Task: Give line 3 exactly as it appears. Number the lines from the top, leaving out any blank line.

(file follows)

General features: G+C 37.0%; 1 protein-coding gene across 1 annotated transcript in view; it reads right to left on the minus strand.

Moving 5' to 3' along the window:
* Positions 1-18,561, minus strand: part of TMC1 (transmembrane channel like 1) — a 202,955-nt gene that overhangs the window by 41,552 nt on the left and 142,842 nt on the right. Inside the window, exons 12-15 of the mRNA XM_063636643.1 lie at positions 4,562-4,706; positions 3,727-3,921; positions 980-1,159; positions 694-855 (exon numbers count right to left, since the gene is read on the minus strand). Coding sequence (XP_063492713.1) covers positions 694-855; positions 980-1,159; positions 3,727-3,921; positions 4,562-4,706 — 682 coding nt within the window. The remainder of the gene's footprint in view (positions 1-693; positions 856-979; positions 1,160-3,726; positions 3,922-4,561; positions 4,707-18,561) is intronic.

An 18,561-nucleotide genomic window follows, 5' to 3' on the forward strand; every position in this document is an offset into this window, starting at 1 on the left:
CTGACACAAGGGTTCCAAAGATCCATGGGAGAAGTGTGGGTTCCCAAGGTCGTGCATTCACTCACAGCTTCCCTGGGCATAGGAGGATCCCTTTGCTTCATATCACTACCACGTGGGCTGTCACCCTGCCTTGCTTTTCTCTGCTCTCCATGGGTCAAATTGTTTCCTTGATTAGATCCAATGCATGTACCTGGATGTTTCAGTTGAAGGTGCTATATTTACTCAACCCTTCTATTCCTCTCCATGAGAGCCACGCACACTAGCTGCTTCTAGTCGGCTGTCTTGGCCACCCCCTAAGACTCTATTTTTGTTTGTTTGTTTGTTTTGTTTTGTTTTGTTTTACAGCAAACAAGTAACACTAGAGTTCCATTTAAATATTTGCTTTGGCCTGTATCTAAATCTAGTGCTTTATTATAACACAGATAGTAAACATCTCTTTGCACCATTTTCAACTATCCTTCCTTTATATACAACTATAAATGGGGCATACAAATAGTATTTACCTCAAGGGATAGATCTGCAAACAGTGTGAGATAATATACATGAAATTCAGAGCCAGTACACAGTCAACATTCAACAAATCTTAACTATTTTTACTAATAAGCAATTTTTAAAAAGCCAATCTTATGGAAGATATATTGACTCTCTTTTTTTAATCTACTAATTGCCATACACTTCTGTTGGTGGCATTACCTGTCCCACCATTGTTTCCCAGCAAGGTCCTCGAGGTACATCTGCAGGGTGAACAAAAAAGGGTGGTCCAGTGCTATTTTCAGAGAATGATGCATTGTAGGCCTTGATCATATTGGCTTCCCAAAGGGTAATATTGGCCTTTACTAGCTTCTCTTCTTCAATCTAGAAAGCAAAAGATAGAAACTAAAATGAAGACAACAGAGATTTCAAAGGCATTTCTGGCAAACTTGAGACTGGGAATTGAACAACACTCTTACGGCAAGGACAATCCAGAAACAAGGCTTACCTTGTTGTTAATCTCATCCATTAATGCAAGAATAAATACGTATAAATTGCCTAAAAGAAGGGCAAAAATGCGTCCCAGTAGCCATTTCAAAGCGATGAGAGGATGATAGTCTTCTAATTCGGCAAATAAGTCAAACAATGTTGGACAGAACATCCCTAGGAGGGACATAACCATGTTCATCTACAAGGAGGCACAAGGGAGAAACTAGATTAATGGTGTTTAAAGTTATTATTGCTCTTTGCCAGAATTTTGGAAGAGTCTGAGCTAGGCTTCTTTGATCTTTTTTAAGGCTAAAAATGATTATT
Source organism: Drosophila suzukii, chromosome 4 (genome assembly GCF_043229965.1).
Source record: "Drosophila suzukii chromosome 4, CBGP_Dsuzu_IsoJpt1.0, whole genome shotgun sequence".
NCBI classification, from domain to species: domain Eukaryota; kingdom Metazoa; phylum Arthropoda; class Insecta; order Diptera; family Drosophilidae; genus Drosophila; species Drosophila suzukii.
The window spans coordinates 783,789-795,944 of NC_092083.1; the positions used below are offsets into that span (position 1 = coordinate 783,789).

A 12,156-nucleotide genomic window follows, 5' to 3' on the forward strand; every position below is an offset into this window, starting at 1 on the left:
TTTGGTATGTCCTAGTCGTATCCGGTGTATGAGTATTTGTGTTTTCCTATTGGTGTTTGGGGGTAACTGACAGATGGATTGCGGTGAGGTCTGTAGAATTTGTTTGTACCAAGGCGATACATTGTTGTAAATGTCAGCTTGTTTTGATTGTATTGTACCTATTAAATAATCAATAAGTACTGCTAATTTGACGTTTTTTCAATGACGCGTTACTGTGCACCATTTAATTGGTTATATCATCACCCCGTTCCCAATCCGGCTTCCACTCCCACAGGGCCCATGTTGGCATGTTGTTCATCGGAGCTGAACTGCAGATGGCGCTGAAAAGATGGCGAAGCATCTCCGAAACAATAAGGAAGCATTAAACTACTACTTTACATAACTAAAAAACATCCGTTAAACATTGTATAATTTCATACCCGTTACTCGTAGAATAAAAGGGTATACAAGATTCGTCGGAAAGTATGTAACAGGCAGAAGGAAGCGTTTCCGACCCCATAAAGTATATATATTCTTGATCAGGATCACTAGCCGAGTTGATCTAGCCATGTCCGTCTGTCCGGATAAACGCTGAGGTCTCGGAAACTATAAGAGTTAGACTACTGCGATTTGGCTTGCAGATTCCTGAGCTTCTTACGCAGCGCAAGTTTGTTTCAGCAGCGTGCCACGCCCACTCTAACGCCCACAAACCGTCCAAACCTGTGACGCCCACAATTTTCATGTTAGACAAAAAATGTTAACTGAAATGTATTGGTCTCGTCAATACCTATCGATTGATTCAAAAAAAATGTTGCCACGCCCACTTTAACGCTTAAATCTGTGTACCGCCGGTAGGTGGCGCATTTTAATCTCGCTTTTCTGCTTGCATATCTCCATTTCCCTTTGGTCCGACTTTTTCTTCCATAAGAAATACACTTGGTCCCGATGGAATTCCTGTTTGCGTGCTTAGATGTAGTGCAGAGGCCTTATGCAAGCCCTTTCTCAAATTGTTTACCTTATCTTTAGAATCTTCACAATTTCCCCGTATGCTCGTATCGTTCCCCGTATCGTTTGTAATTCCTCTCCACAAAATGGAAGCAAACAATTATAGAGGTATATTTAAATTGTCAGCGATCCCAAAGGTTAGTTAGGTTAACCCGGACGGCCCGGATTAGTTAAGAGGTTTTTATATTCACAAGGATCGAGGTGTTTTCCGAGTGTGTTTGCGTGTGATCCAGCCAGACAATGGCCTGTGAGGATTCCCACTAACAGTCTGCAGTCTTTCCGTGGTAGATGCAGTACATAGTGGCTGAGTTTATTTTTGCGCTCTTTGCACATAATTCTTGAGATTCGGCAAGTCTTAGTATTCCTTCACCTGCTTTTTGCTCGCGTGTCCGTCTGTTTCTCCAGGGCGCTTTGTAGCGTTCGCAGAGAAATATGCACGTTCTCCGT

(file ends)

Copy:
* Positions 1-18,561, minus strand: part of TMC1 (transmembrane channel like 1) — a 202,955-nt gene that overhangs the window by 41,552 nt on the left and 142,842 nt on the right. Inside the window, exons 12-15 of the mRNA XM_063636643.1 lie at positions 4,562-4,706; positions 3,727-3,921; positions 980-1,159; positions 694-855 (exon numbers count right to left, since the gene is read on the minus strand). Coding sequence (XP_063492713.1) covers positions 694-855; positions 980-1,159; positions 3,727-3,921; positions 4,562-4,706 — 682 coding nt within the window. The remainder of the gene's footprint in view (positions 1-693; positions 856-979; positions 1,160-3,726; positions 3,922-4,561; positions 4,707-18,561) is intronic.